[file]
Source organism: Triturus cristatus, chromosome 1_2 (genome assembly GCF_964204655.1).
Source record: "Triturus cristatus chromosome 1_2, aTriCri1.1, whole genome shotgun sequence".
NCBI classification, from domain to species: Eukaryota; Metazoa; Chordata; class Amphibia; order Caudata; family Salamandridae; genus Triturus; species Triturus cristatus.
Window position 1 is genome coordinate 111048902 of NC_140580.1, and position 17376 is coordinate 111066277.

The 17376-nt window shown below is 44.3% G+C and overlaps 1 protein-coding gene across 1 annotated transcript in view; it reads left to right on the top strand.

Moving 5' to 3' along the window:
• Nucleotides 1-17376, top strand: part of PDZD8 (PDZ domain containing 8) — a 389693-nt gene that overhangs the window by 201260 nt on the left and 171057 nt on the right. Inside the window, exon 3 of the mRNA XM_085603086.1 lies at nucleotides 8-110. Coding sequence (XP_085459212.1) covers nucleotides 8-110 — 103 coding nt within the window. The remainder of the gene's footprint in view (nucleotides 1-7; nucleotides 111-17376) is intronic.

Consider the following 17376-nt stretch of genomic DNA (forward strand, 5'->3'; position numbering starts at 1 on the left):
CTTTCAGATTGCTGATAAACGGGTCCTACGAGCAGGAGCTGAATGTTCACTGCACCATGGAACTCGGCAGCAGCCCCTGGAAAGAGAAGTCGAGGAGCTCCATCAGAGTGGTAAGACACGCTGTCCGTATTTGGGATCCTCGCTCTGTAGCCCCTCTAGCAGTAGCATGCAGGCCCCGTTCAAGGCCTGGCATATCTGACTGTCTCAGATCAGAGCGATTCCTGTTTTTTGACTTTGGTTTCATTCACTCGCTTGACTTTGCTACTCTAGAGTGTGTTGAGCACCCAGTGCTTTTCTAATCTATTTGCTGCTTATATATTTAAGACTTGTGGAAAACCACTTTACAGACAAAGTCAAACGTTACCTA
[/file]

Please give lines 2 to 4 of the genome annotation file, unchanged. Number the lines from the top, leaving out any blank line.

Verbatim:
Source record: "Triturus cristatus chromosome 1_2, aTriCri1.1, whole genome shotgun sequence".
NCBI classification, from domain to species: Eukaryota; Metazoa; Chordata; class Amphibia; order Caudata; family Salamandridae; genus Triturus; species Triturus cristatus.
Window position 1 is genome coordinate 111048902 of NC_140580.1, and position 17376 is coordinate 111066277.